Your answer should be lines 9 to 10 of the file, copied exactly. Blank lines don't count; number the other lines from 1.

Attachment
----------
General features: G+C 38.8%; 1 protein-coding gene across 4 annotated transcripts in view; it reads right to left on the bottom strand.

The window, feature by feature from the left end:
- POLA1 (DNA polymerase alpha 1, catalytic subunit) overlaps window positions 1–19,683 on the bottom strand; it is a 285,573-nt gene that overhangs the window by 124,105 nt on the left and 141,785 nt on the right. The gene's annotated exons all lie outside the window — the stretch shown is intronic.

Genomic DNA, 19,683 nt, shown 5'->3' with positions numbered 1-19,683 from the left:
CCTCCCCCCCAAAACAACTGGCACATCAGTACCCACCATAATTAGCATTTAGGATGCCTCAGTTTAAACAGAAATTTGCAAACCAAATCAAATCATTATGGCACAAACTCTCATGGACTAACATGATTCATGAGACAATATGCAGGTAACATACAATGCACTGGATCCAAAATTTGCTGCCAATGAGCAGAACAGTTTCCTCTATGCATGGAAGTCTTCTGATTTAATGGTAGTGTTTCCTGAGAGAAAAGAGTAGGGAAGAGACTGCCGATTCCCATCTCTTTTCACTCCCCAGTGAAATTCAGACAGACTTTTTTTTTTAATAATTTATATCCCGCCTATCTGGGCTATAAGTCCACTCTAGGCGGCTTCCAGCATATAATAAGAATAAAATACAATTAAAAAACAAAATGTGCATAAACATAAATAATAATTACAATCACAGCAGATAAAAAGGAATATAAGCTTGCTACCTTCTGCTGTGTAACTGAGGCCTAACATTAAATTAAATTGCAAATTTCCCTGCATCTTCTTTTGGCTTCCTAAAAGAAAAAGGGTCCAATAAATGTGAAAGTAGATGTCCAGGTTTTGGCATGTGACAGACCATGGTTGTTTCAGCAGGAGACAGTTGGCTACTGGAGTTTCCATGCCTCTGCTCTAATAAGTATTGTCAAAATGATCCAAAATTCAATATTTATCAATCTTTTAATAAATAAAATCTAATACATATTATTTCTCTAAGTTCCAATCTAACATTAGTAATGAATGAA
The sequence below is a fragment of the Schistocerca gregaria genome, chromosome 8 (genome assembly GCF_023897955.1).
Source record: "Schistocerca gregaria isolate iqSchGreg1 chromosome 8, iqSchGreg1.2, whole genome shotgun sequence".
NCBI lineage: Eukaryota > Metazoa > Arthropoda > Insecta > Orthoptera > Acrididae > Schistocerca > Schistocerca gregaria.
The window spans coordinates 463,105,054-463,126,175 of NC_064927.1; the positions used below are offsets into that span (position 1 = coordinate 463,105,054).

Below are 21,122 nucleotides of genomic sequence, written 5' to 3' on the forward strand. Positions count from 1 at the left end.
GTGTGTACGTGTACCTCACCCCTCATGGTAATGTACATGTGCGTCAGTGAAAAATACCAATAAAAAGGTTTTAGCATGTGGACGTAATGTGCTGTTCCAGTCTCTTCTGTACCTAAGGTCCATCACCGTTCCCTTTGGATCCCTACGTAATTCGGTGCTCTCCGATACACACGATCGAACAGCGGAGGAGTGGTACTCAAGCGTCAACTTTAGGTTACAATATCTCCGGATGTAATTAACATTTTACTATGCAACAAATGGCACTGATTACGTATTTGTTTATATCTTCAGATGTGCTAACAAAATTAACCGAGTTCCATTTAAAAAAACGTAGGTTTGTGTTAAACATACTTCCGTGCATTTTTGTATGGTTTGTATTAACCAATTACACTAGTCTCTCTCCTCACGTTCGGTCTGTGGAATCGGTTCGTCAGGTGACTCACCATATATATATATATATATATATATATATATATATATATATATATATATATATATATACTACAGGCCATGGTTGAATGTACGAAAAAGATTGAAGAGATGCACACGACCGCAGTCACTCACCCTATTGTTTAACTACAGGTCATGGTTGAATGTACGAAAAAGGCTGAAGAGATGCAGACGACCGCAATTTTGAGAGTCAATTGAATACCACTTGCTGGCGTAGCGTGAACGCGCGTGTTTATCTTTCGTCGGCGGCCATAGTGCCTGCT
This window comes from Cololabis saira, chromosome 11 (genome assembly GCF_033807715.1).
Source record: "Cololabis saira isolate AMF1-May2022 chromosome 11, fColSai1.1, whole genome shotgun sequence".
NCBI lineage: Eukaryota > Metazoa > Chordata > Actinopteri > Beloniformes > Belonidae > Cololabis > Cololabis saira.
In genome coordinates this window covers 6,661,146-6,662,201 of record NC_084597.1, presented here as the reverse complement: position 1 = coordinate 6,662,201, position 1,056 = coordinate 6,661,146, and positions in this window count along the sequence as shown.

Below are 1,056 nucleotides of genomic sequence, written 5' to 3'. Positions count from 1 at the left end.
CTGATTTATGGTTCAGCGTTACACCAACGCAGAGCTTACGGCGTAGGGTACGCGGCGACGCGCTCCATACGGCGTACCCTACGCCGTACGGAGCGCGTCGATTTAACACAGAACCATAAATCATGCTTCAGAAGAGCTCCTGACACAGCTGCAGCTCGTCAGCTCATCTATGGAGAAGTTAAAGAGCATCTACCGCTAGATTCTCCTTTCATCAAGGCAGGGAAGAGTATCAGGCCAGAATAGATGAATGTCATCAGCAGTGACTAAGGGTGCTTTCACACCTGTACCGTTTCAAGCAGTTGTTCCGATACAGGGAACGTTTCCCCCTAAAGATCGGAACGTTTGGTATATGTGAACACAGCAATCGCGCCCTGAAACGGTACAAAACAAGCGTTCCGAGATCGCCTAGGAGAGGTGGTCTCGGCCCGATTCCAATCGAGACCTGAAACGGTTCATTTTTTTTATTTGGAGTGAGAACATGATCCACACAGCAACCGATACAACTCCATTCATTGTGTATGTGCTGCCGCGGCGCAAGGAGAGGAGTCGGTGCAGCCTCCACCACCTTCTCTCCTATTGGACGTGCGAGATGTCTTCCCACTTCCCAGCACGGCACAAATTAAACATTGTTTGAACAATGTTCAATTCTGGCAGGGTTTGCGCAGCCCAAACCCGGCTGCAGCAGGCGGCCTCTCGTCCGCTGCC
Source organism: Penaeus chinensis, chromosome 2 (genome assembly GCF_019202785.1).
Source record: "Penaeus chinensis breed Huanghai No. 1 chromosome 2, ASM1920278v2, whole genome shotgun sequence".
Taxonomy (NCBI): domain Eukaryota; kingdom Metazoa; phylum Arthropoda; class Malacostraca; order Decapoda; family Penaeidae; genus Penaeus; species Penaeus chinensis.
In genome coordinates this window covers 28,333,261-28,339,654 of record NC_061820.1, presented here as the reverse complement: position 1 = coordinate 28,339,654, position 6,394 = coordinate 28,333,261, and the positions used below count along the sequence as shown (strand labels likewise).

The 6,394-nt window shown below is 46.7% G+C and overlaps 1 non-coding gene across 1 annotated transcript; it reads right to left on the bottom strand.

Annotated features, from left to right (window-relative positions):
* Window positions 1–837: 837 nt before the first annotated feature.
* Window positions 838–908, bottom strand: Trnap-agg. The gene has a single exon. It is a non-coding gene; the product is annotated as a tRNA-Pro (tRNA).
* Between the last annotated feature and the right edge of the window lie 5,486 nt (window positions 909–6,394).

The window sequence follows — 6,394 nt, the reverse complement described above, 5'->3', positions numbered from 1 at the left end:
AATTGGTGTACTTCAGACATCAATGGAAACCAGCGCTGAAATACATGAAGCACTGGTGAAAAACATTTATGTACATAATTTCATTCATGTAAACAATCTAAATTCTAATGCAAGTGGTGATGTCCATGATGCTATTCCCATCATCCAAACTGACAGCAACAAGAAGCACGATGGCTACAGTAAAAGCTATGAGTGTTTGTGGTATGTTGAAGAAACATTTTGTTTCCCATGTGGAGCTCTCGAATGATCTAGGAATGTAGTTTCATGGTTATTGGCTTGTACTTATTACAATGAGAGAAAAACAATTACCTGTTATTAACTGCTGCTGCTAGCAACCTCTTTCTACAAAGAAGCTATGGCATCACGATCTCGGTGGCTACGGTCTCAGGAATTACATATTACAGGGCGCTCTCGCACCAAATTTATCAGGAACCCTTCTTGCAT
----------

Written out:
The window spans coordinates 463,105,054-463,126,175 of NC_064927.1; the positions used below are offsets into that span (position 1 = coordinate 463,105,054).

Below are 21,122 nucleotides of genomic sequence, written 5' to 3' on the forward strand. Positions count from 1 at the left end.